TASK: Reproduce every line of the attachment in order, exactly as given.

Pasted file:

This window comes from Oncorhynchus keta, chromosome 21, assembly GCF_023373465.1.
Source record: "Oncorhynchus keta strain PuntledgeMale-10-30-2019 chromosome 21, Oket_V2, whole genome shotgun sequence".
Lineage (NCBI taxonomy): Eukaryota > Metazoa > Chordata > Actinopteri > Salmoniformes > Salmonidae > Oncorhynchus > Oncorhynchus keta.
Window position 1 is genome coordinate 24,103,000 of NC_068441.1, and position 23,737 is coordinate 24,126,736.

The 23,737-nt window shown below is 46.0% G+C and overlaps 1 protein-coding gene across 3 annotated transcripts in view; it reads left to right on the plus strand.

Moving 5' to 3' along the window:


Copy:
This window comes from Oncorhynchus keta, chromosome 21, assembly GCF_023373465.1.
Source record: "Oncorhynchus keta strain PuntledgeMale-10-30-2019 chromosome 21, Oket_V2, whole genome shotgun sequence".
Lineage (NCBI taxonomy): Eukaryota > Metazoa > Chordata > Actinopteri > Salmoniformes > Salmonidae > Oncorhynchus > Oncorhynchus keta.
Window position 1 is genome coordinate 24,103,000 of NC_068441.1, and position 23,737 is coordinate 24,126,736.

The 23,737-nt window shown below is 46.0% G+C and overlaps 1 protein-coding gene across 3 annotated transcripts in view; it reads left to right on the plus strand.

Moving 5' to 3' along the window: